Zora Stewart was an interesting character. She was so certain her life was over that she has no idea how young she truly is until she was given another chance at love and life. I wish I could say that her special ability made her more interesting, but she used her abilities a handful of times in the book, mostly towards the end, so it really was not as integral a part of the plot as I had assumed based on the book's description. Towards the end of the story, Zora and her aunt decide to advertise her ability and to charge a fee for it so that they can try and save enough money to buy some livestock and improve their own lives. These scenes were some of the most touching in the book for me. One family is given the gift of life when Zora finds a spring of sweet, clear water on their dying property; another wants to drain his neighbor's pond and use their water as his own; the last is given the bitter news that there is no water on his claim and that he has sunk all of his money into a barren wasteland. Even though Zora's talent was not the focal point of the book, it did dictate some of her decisions and made her a less-than-typical society miss of the time period.

As with most young adult books, the author of The Springsweet falls into the trap of creating a love triangle where there really isn't one to try and give the story more depth. Zora must choose between a handsome, young gentleman who follows her from Boston and a local settler who is reviled by Zora's aunt and others. Hmmm, let me think. Who will she choose? The tall, dark, handsome, charming and well educated Theo or the brash, confident, golden Emerson. Zora's choice is so obvious that it is fairly laughable that the author event presents the other as an option, but whatever, I guess it is normal to have two amazing men chasing after the heroine in books these days. That said, I did enjoy the sweet little romance between Zora and her Romeo. I wish that there could be another book to tell us more about their lives and how they get on as they are just barely getting started when the book ends rather abruptly. It will be interesting to see where the author goes with her series from here...

The Springsweet has some gothic overtones, but they are subtle and this is not what I would deem a gothic romance. Theo and Zora meet in a graveyard with none other than Edgar Allen Poe. The lovelorn, grieving young woman and supernatural aspects also would lead you to think this is a more traditional, gothic romance, but the setting itself does not lend to a traditional gothic romance. You do not have the strictures of society or the brooding villain to make this a true gothic romance, but it was an interesting little romance with gothic touches. It was not at all what I was expecting when I picked it up, but I enjoyed reading it and will definitely check out other books by this author. I loved her writing style and think that she could make just about any topic appear interesting and important.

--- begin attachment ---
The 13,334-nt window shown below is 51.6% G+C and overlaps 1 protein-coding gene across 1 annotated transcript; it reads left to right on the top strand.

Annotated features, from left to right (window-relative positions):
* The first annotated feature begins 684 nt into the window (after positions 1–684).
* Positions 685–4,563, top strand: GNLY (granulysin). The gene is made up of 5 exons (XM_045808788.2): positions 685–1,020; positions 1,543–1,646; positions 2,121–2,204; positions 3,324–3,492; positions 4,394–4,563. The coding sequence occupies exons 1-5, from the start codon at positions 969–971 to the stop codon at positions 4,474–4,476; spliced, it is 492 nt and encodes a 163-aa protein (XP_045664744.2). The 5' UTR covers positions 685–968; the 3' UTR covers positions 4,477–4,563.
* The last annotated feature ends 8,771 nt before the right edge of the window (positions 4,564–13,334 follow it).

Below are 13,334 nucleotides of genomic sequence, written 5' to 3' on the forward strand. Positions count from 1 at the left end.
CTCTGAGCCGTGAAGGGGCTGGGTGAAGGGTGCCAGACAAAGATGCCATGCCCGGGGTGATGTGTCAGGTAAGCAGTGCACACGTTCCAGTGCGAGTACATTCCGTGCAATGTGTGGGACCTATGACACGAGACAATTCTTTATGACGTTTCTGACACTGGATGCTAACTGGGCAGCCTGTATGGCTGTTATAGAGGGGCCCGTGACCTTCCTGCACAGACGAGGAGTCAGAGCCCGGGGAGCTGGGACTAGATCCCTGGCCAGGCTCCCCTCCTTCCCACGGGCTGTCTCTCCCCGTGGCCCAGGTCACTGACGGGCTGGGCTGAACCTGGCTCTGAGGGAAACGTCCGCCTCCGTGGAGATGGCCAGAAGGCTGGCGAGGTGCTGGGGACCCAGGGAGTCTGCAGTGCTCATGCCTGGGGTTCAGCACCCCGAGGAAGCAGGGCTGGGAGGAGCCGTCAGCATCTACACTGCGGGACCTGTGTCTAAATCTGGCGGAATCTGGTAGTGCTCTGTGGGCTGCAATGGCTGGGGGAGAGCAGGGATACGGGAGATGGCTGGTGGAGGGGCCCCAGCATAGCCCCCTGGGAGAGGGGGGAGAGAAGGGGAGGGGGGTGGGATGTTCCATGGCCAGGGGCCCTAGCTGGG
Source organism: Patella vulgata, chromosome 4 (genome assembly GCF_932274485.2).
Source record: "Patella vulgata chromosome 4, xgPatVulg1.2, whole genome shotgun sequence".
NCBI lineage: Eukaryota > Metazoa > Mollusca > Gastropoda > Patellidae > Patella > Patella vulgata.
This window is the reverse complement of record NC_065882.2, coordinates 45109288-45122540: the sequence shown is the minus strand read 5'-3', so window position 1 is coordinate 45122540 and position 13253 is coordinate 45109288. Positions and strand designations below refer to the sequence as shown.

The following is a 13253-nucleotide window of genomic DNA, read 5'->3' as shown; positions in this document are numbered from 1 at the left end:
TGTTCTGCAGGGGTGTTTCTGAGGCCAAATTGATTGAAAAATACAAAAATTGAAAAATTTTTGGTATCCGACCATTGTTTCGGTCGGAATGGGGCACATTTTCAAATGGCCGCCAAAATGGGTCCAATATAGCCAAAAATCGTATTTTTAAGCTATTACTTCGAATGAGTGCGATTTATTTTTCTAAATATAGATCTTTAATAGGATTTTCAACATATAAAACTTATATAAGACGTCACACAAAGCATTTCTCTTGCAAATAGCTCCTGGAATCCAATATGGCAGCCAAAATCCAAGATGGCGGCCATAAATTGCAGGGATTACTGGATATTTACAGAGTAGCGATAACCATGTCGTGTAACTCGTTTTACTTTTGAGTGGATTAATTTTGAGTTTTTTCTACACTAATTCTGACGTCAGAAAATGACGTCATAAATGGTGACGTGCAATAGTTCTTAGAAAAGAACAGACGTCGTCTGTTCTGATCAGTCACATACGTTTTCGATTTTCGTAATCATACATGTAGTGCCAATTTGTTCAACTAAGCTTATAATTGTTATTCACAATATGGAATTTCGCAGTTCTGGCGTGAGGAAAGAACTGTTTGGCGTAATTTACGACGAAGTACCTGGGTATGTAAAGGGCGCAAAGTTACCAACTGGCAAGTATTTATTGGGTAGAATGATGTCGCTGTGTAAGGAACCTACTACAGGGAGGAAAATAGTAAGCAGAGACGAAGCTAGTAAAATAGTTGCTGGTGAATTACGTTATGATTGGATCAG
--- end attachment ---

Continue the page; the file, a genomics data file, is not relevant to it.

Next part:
2 of 2 people found the following review helpful
Just lovely! Aug. 17 2012
By Mrs. L - Published on Amazon.com
Format: Hardcover Vine Customer Review of Free Product
Wow. I don't know what I was expecting, but thank you Saundra Mitchell for The Springsweet! It is an incredibly lovely, satisfying read. The world she creates is extremely vivid and beautifully written.

Zora is a brilliant character. She is selfish and everything about her character felt right. I really felt like I knew her, and her actions/reactions weren't shocking, but stayed true to her character. She isn't the only brilliant character either, I really enjoyed Emerson and some of the other secondary characters as well.

Though The Springsweet is rather predictable, I found myself engrossed enough in the story to want to continue on. This book very much felt like filler- I am crossing my fingers for more action and conflict in the next installment.

I definitely recommend this book to those that read the first one, The Vespertine. It is very similar.
1 of 1 people found the following review helpful
beautiful setting and characters April 13 2012
By Tabitha - Published on Amazon.com
Format: Hardcover Vine Customer Review of Free Product
Saundra Mitchell is a master of setting. All of her books have had a vivid and palpable feel to them, and this book is no exception. I could taste the dust of the road, smell the grass on the prairie, feel the water between my toes, etc. Whenever I want to feel like I'm in another world, I pick up one of Saundra's books.

Zora is a great character. Her grief is tangible and drives her to do selfish things because she can't see beyond it. That rang true to me. Desperation also drove her to find her inner strengths, which also rang true. And the guilt she felt from her attraction to Emerson was fantastic. I really liked Emerson, too. all his actions made sense according to his personality, and I had a good feel for who he is.